What precautions should you take when using Covid-19?


Covid-19 cases are on the rise again. Infections have increased by more than 50% compared to the previous week in at least eight U.S. states. Parts of New York have moved to the “high” Covid-19 community-level designation, according to U.S. Centers for Disease Control and Prevention metrics.

The increase in the United States appears to be driven by the new BA.2.12.1 variant, a branch of the Omicron BA.2 subvariant. Meanwhile, South Africa is facing its own wave of Covid-19, driven by two more Omicron variants, BA.4 and BA.5.

What should people know about these new subvariants, especially since many come together for celebrations like Mother’s Day and graduations? What kind of precautions should they take? How can people assess their own risk and are there some meetings that people have to skip?

To guide us through these questions, I spoke with CNN medical analyst Dr. Leana Wen, an emergency physician and professor of health policy and management at the Milken Institute School of Public Health. George Washington University. She is also the author of “Lifelines: A Doctor’s Journey in the Fight for Public Health” and is the mother of two young children.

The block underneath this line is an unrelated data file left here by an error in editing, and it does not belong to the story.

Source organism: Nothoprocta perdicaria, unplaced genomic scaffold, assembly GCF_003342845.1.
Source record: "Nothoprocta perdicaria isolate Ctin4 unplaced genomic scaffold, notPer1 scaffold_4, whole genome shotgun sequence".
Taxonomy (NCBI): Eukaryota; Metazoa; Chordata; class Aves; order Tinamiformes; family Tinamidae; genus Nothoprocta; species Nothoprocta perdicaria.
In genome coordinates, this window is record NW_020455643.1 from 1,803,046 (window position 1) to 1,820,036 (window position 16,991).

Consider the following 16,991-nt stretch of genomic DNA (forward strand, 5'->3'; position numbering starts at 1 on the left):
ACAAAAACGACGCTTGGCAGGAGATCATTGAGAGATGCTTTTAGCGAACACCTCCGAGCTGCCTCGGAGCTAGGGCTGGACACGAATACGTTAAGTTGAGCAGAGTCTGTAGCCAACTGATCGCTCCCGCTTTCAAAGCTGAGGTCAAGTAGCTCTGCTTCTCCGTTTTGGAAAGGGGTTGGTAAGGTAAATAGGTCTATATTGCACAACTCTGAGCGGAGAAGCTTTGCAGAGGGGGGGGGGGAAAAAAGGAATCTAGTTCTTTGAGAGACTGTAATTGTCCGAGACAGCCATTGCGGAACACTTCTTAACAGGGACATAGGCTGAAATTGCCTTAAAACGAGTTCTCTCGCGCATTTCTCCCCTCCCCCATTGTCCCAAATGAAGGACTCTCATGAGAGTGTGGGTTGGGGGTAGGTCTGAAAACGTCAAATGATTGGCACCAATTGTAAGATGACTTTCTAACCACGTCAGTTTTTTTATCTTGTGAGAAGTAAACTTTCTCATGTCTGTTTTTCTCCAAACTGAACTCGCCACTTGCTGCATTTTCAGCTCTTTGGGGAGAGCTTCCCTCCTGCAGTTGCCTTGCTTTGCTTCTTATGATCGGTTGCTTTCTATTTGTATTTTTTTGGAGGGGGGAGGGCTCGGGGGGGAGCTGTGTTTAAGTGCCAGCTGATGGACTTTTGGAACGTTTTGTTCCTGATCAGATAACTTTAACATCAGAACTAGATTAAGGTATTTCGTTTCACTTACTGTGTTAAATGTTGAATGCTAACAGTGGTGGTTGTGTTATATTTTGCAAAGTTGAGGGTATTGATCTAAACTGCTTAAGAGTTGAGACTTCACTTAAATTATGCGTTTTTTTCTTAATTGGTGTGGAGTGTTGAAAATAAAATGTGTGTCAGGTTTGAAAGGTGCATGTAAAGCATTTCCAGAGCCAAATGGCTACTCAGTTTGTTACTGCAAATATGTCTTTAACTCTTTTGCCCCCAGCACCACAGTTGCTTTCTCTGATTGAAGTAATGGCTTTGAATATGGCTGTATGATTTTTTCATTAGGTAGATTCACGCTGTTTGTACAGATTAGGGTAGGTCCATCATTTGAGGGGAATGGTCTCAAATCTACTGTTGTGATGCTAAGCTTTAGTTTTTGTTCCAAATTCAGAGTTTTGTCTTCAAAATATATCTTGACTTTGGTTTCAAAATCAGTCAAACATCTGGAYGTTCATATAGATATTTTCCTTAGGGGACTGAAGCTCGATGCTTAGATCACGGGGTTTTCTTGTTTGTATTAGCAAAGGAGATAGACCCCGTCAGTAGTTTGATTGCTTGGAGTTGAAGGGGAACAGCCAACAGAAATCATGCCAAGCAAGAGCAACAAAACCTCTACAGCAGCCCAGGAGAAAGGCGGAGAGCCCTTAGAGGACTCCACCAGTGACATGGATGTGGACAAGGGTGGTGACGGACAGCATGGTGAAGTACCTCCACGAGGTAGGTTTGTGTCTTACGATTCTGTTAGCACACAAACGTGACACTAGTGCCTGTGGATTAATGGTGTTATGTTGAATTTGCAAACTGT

CNN: What can you tell us about these new Omicron sub-variants?

Dr. Leana Wen: We know that the original Omicron variant was already more transmissible than previous variants such as the Delta variant. People infected with Omicron tend to have a milder illness than those infected with Delta. And while vaccines are less effective against Omicron than some previous variants, vaccines and enhancements still offer excellent protection against serious illness due to Omicron.

The same seems to be the case with these new Omicron sub-variants. There is no evidence that they cause more serious illness, and vaccination and booster care are still the best form of protection against serious illness. However, they appear to be even more transmissible than the original Omicron BA.1, which means that avoiding coronavirus is even more difficult than before.